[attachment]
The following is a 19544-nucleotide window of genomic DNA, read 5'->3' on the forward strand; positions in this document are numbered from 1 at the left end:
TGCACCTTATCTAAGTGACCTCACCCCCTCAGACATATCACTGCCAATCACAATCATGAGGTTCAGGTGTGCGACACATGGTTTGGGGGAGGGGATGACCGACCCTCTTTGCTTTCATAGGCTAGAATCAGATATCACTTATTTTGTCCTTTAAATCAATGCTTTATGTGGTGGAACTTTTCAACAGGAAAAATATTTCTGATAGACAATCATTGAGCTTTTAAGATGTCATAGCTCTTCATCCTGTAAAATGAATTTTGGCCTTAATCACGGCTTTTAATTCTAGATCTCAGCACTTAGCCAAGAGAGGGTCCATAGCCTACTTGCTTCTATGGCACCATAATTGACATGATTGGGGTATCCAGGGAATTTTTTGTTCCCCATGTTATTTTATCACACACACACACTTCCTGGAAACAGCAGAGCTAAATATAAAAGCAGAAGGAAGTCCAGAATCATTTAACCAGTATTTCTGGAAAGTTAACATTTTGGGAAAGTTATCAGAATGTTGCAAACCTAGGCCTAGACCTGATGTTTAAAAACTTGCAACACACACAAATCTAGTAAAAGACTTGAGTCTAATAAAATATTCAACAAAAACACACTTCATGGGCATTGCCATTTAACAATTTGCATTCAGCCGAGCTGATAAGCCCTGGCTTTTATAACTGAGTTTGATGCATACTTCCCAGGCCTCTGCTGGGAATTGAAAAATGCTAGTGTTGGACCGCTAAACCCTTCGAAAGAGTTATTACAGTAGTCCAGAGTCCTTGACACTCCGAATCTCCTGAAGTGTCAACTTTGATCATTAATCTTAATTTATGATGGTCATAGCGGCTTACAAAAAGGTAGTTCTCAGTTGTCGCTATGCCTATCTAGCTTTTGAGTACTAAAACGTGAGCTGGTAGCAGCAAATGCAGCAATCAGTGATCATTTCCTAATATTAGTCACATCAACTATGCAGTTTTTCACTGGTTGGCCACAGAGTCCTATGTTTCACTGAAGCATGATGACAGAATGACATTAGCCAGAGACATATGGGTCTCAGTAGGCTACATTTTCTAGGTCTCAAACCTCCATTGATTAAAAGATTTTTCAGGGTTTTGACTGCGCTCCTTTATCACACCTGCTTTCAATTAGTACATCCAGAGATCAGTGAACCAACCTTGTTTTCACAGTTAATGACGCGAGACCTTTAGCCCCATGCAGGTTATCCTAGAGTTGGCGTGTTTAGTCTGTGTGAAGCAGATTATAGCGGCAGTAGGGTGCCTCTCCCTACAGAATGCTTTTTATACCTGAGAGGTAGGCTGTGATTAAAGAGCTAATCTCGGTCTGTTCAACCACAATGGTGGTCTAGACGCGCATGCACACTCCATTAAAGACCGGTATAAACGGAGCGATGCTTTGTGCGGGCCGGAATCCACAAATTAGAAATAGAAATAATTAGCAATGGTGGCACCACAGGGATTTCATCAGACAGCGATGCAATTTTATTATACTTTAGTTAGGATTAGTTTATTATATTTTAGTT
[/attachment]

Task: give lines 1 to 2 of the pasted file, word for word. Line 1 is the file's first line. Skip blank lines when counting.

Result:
The following is a 19544-nucleotide window of genomic DNA, read 5'->3' on the forward strand; positions in this document are numbered from 1 at the left end:
TGCACCTTATCTAAGTGACCTCACCCCCTCAGACATATCACTGCCAATCACAATCATGAGGTTCAGGTGTGCGACACATGGTTTGGGGGAGGGGATGACCGACCCTCTTTGCTTTCATAGGCTAGAATCAGATATCACTTATTTTGTCCTTTAAATCAATGCTTTATGTGGTGGAACTTTTCAACAGGAAAAATATTTCTGATAGACAATCATTGAGCTTTTAAGATGTCATAGCTCTTCATCCTGTAAAATGAATTTTGGCCTTAATCACGGCTTTTAATTCTAGATCTCAGCACTTAGCCAAGAGAGGGTCCATAGCCTACTTGCTTCTATGGCACCATAATTGACATGATTGGGGTATCCAGGGAATTTTTTGTTCCCCATGTTATTTTATCACACACACACACTTCCTGGAAACAGCAGAGCTAAATATAAAAGCAGAAGGAAGTCCAGAATCATTTAACCAGTATTTCTGGAAAGTTAACATTTTGGGAAAGTTATCAGAATGTTGCAAACCTAGGCCTAGACCTGATGTTTAAAAACTTGCAACACACACAAATCTAGTAAAAGACTTGAGTCTAATAAAATATTCAACAAAAACACACTTCATGGGCATTGCCATTTAACAATTTGCATTCAGCCGAGCTGATAAGCCCTGGCTTTTATAACTGAGTTTGATGCATACTTCCCAGGCCTCTGCTGGGAATTGAAAAATGCTAGTGTTGGACCGCTAAACCCTTCGAAAGAGTTATTACAGTAGTCCAGAGTCCTTGACACTCCGAATCTCCTGAAGTGTCAACTTTGATCATTAATCTTAATTTATGATGGTCATAGCGGCTTACAAAAAGGTAGTTCTCAGTTGTCGCTATGCCTATCTAGCTTTTGAGTACTAAAACGTGAGCTGGTAGCAGCAAATGCAGCAATCAGTGATCATTTCCTAATATTAGTCACATCAACTATGCAGTTTTTCACTGGTTGGCCACAGAGTCCTATGTTTCACTGAAGCATGATGACAGAATGACATTAGCCAGAGACATATGGGTCTCAGTAGGCTACATTTTCTAGGTCTCAAACCTCCATTGATTAAAAGATTTTTCAGGGTTTTGACTGCGCTCCTTTATCACACCTGCTTTCAATTAGTACATCCAGAGATCAGTGAACCAACCTTGTTTTCACAGTTAATGACGCGAGACCTTTAGCCCCATGCAGGTTATCCTAGAGTTGGCGTGTTTAGTCTGTGTGAAGCAGATTATAGCGGCAGTAGGGTGCCTCTCCCTACAGAATGCTTTTTATACCTGAGAGGTAGGCTGTGATTAAAGAGCTAATCTCGGTCTGTTCAACCACAATGGTGGTCTAGACGCGCATGCACACTCCATTAAAGACCGGTATAAACGGAGCGATGCTTTGTGCGGGCCGGAATCCACAAATTAGAAATAGAAATAATTAGCAATGGTGGCACCACAGGGATTTCATCAGACAGCGATGCAATTTTATTATACTTTAGTTAGGATTAGTTTATTATATTTTAGTT